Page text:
5 Ways To Attend Summer Music Festivals For Free

WTF top photo

Summer’s just begun, but the summer music festival season’s already in full swing. There are few things better than taking in three days of dope music, 5,000 ladies wearing sexy costumes (at most) and a bunch of goofball strangers wandering around on psychedelics. Problem is, festivals aren’t exactly cheap to attend, and the average age of attendees has been climbing.

So how do you get into a festival if you’re just another broke college kid? We just got back from covering What The Festival in Oregon, and from talking to event staff, we learned that there’re plenty of opportunities to get in free, especially if you’re willing to put in a little work. Here are five ways to party hard and get involved.


If you’re already a bartender, working a festival (or the festival circuit) is within your reach if you’re willing to do some networking. Whoever is promoting the festival is gonna get started on hiring six to nine months out, so start researching those promoters and putting out feelers for 2015 now.

You might have to work while everyone else is partying, but on the upside, all those festival attendees on Molly are super lucrative for you: they might all want to hug you, but they also tend to spread the love in your tip jar.


Knowing how to do sound and light tech, or just knowing how to build sh*t with your hands will make festivals want to hire you. For these gigs, you’ll probably be on site for at least a week before and after the festival, but you’re getting paid accordingly and you’ll definitely be partying for all three of those weeks.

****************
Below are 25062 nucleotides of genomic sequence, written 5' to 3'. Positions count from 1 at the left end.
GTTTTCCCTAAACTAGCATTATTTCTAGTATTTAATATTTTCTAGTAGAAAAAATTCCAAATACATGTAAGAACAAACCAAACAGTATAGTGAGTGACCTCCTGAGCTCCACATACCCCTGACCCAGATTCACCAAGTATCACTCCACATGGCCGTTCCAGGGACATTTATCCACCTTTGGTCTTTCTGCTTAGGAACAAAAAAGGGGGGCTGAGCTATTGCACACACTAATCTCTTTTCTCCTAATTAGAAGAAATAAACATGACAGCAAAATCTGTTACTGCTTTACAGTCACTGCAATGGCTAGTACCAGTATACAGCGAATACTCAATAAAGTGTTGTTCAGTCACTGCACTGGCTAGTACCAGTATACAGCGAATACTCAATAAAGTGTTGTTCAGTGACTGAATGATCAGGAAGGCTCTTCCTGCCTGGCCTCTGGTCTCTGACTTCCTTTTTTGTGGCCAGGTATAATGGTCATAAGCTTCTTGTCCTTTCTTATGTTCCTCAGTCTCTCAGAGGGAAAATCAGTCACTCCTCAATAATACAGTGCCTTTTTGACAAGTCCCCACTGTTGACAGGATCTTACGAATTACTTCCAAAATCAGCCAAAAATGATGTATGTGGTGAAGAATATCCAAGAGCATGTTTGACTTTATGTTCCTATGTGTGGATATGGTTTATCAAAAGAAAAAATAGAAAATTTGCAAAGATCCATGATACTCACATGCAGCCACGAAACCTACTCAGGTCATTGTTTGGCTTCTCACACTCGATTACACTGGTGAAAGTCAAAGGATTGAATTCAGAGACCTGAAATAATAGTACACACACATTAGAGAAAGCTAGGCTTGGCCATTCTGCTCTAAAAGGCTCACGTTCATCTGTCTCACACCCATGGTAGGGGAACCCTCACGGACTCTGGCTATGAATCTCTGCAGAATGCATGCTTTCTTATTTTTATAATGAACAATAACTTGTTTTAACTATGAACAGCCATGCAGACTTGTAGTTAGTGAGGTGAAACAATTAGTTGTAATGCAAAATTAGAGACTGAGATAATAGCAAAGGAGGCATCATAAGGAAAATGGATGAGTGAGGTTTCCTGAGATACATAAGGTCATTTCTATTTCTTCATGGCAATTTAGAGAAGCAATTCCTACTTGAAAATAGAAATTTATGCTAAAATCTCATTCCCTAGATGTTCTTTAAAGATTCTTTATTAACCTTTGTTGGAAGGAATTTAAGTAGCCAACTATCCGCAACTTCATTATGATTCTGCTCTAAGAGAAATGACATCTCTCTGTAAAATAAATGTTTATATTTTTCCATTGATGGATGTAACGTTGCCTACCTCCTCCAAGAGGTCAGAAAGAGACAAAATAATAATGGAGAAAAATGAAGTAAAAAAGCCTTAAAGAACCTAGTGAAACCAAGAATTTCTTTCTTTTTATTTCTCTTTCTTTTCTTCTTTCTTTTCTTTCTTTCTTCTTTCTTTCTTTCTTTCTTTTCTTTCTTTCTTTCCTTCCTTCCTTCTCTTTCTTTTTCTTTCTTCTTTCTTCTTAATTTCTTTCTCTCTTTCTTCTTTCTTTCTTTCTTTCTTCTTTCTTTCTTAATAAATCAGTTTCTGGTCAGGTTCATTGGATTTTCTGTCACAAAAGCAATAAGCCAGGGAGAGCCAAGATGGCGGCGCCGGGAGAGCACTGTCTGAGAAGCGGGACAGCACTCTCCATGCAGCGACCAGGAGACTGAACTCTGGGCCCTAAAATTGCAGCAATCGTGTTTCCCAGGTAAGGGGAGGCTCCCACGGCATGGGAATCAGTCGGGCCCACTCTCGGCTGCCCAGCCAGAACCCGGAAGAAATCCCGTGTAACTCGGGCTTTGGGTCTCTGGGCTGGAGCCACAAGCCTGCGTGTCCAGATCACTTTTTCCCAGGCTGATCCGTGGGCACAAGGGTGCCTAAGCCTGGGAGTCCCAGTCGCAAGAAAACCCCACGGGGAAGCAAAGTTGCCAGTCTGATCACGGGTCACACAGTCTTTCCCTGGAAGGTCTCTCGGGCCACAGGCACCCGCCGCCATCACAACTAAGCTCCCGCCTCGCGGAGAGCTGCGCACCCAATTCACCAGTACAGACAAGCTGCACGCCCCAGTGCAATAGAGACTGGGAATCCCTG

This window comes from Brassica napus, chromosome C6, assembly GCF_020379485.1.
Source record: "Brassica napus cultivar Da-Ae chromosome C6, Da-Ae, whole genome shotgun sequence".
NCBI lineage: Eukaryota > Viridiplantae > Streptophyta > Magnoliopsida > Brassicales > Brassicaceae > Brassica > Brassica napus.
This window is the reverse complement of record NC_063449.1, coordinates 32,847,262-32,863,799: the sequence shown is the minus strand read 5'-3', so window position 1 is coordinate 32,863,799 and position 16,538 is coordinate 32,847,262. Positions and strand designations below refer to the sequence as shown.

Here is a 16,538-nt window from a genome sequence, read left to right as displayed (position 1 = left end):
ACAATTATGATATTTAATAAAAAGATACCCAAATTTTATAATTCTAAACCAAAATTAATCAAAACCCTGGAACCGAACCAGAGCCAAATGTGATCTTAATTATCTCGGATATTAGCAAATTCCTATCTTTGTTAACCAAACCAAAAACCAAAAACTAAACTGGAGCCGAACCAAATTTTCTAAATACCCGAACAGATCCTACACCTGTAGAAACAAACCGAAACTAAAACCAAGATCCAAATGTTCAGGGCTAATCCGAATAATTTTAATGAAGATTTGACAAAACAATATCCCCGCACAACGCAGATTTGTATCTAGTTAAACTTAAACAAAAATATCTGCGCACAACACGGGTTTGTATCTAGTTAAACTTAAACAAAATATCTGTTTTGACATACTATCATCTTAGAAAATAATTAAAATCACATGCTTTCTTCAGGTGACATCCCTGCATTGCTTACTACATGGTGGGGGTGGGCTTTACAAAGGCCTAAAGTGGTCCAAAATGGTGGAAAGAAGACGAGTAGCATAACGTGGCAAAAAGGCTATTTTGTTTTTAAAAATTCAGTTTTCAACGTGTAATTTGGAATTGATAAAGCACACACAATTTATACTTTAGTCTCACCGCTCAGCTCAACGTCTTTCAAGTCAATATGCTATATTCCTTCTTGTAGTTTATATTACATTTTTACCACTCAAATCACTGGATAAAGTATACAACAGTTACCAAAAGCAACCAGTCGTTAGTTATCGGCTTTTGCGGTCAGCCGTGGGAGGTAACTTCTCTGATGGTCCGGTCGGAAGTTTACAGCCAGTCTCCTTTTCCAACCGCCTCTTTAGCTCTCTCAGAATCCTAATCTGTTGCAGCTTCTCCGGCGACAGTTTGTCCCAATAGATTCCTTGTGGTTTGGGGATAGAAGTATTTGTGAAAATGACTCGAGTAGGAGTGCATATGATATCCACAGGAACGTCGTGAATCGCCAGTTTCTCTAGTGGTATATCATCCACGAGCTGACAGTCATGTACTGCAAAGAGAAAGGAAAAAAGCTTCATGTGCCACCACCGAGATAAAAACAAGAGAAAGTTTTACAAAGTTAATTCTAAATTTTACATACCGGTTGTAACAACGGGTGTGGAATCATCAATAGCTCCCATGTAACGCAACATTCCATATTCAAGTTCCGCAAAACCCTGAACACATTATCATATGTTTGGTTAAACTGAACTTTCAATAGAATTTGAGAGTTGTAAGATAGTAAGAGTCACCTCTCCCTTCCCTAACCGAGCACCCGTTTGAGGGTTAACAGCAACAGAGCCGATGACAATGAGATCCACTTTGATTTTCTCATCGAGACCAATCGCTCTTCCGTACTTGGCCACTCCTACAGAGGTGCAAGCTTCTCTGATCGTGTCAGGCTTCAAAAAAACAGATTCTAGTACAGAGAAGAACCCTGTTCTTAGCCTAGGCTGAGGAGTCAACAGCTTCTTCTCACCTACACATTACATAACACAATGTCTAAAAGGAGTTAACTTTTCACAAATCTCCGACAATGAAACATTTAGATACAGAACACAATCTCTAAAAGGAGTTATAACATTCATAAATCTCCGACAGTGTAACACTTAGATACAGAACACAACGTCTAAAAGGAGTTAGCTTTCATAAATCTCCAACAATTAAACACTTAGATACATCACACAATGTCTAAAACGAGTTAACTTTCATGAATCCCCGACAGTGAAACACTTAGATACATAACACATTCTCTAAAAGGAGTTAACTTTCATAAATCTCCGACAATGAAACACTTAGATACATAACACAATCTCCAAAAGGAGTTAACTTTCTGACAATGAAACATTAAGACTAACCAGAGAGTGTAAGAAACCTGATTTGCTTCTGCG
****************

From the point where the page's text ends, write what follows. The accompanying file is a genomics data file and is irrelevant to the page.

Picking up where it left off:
At most festivals, setting up shop doesn’t get you out of paying for a ticket, but you can make that money back pretty easily. Think about it this way: when 15,000 people show up to a music festival, odds are at least 2,000 of ‘em forget to bring their own food, water, glow sticks and stupid beanies. However, they did bring cash, so you can make your ticket money and expenses back opening up shop for just a few hours a day. You can stay open longer too –the best thing about vending at a music festival is that no one cares if you drink on the job.


If you’re not looking to do a bunch of leg work before or after the festival, volunteering is the best way to get your free-party on. When you volunteer, the workload is never tougher than changing out some garbage cans or running errands for staff, the shifts are usually only five hours a day, and you get to meet a whole bunch of new people to go party with when you’re done with your shift.

Note: Most festivals make you put a deposit down for the cost of the ticket, which you get back if you actually do your shifts.


If you’re in a band or just DJ/produce halfway decently, you’d be surprised how many opportunities there are to perform at festivals, especially if you’re willing to spin for free admission for you and your crew instead of pay. Festivals like WTF run open-submission contests with the winner getting to perform the opening set of the festival. Remember, Americans are lazy, so if you actually bother to submit, you have decent odds of winning.

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